Sign up ×
Stack Overflow is a community of 4.7 million programmers, just like you, helping each other. Join them; it only takes a minute:


data Exp a = Const a | Eq (Exp a) (Exp a)

I want the Const a to contain a value of type show so that i can print it later. So in C# i would write:

class Const : Exp { IShow X; }
class Eq : Exp { Exp X, Y; }

How can i do that in Haskell?

share|improve this question
Your Haskell version for Exp expects a type argument, but your C# version doesn't (i.e. use generics). Can you change your question so that they match in this respect? – Martijn Dec 7 '09 at 22:15
I want the Haskell version to match the C# version. This is basically what i am asking for help for. – usr Dec 12 '09 at 18:48

5 Answers 5

up vote 5 down vote accepted

data Exp a where
    Const :: Show a => a -> Exp a
    Eq :: Exp a -> Exp a -> Exp a

If you want to allow for varying data types in different branches of Eq that's fine too.

data Exp where
    Const :: Show a => a -> Exp
    Eq :: Exp -> Exp -> Exp
share|improve this answer
What is the purpose of putting this kind of constraint on a data constructor as you have done in your first example? Any function needing to call show on an Exp will still have to include that constraint in its signature. The only reason I can think of doing this is to provide a hint on what the "a" type variable should actually be. Is there any other benefit I might be missing? – Michael Steele Dec 7 '09 at 19:57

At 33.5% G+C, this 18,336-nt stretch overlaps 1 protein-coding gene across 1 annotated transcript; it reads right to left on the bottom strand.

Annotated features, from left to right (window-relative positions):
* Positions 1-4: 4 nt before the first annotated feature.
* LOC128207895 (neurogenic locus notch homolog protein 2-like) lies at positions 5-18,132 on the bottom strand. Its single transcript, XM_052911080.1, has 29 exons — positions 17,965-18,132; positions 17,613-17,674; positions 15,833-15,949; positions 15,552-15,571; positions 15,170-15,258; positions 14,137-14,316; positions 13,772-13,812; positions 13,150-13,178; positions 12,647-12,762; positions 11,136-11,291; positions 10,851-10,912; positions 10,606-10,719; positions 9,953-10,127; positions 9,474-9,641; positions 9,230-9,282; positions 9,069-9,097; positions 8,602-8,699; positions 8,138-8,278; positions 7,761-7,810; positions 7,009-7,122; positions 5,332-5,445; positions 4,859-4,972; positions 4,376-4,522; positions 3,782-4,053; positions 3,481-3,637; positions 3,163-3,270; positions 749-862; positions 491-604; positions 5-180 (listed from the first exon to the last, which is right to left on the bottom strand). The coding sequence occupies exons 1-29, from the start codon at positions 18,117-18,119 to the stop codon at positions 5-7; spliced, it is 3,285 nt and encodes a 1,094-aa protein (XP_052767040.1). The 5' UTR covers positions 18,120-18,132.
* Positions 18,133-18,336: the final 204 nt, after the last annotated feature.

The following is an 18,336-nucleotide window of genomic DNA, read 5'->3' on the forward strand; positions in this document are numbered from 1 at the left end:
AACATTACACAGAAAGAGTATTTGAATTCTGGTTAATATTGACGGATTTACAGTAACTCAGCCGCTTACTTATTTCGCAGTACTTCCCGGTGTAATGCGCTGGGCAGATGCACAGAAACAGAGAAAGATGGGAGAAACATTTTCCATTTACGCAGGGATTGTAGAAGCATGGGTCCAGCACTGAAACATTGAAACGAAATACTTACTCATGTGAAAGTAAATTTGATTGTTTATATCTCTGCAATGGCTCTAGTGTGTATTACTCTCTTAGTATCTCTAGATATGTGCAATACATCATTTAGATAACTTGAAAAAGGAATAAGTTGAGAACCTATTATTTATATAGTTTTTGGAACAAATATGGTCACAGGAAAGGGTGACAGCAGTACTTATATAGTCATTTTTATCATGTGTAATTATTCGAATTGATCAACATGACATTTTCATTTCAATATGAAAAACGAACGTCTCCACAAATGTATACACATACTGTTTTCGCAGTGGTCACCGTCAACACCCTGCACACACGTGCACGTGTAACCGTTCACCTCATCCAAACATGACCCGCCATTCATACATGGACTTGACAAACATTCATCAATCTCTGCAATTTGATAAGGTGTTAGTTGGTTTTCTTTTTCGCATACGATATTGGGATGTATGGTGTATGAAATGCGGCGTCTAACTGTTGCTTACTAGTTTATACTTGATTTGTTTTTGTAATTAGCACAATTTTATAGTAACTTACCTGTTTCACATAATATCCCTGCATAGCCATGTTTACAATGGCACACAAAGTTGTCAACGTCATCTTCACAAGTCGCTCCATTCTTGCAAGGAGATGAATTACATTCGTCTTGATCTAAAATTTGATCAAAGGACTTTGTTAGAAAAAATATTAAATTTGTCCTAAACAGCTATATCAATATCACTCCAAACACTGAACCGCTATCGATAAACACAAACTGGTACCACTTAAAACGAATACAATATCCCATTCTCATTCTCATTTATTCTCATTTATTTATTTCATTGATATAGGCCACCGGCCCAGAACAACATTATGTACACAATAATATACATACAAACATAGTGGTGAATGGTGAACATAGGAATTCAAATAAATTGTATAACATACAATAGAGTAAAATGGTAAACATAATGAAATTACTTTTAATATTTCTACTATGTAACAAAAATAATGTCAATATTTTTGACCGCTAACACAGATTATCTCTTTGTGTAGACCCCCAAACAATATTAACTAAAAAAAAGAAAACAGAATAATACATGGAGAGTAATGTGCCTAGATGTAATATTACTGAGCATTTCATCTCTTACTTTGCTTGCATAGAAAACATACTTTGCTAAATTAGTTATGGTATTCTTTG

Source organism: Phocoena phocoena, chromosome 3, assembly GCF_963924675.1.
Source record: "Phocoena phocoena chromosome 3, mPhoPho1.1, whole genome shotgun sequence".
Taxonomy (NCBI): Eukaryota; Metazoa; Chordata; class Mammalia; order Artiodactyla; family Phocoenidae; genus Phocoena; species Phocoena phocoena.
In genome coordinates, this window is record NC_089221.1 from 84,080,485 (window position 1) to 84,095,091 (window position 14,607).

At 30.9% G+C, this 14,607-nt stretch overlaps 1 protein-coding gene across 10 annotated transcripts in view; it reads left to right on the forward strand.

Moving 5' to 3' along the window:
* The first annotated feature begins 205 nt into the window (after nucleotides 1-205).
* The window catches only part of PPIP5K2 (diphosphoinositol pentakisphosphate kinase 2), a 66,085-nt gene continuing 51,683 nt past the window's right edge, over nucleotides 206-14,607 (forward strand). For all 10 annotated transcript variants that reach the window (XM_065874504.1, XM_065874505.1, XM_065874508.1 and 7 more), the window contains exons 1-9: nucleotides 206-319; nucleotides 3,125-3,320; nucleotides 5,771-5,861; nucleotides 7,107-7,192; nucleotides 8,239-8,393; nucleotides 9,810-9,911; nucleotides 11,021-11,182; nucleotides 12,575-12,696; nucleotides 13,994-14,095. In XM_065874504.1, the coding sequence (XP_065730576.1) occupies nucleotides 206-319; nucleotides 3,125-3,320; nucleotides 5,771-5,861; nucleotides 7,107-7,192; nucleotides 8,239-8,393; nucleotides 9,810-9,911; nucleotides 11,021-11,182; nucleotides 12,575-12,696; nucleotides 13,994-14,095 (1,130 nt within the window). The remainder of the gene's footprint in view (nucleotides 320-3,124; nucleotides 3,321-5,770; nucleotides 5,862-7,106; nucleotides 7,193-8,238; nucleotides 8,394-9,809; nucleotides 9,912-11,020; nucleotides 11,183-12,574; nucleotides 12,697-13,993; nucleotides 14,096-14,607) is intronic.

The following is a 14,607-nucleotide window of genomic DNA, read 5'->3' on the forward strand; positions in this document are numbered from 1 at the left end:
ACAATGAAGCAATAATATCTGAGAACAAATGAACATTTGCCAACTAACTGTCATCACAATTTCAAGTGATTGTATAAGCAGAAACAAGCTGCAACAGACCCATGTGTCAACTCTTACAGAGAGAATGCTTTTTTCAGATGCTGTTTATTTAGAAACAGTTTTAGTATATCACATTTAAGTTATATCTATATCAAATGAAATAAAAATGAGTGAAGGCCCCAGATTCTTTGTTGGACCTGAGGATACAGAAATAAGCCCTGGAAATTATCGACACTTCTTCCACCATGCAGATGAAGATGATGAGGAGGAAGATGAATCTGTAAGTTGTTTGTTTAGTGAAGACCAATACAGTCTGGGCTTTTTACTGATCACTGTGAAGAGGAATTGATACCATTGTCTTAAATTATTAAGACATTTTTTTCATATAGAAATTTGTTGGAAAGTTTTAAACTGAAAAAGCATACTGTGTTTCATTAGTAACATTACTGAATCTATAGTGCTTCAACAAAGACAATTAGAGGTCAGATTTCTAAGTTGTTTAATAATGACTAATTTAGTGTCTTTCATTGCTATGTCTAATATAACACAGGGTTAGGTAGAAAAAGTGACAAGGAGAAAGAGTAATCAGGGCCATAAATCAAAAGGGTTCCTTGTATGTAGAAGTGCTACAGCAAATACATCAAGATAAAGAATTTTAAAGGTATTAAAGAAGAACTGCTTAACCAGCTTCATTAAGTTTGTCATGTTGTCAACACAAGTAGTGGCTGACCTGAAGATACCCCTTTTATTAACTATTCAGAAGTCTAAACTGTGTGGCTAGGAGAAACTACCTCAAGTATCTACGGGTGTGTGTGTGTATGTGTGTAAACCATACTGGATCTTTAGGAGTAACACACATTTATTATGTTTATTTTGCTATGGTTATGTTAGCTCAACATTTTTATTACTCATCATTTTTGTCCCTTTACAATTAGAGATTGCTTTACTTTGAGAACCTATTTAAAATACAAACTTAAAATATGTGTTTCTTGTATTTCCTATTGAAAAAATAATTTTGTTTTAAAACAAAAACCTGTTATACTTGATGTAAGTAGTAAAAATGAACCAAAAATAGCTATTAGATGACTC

Eq (Const 0) (Const "") will be legal, for one. And no, a Show constraint will not be necessary, as the type system has guaranteed that a Const cannot be packed with anything lacking a show. See – ephemient Dec 7 '09 at 20:23
In your second example I now see that it must be this way. Functions taking Exp arguments are unable to specify class constraints since the Exp type itself is not polymorphic. – Michael Steele Dec 7 '09 at 22:54
I think this is the best answer as it is basically a Haskell version of my C# example. I did not know that the different constructors can have different type parameters. – usr Dec 12 '09 at 18:51

You can do this by saying

data (Show a) => Exp a = Const a | Eq (Exp a) (Exp a)

But this is almost always a bad idea because it forces every function that uses Exp to mention the show constraint, even if it never uses the Show methods. Instead, put the show constraint on just the functions it's relevant for. See Real World Haskell for an explanation.

share|improve this answer
What if i want Eq (Const 0) (Const "")? I could not have different types in the same expression this way. How to solve that? – usr Dec 7 '09 at 1:22
If you're writing an interpreter with different semantics from Haskell (where 0=="" is a type error) the Right Thing is to create a type for values in your language instead of directly reusing Haskell's: data IObj = IInt Int | IStr String |.... Now change Exp to data Exp = Const IObj | Eq IObj IObj. Otherwise you'll find it difficult to write an equals function that can inspect two different types. – Nathan Shively-Sanders Dec 7 '09 at 15:09
Nathan, i think this is the right way to go. I want to write an ORM so i need to be able to check equality of a column with Int or String. – usr Dec 12 '09 at 18:49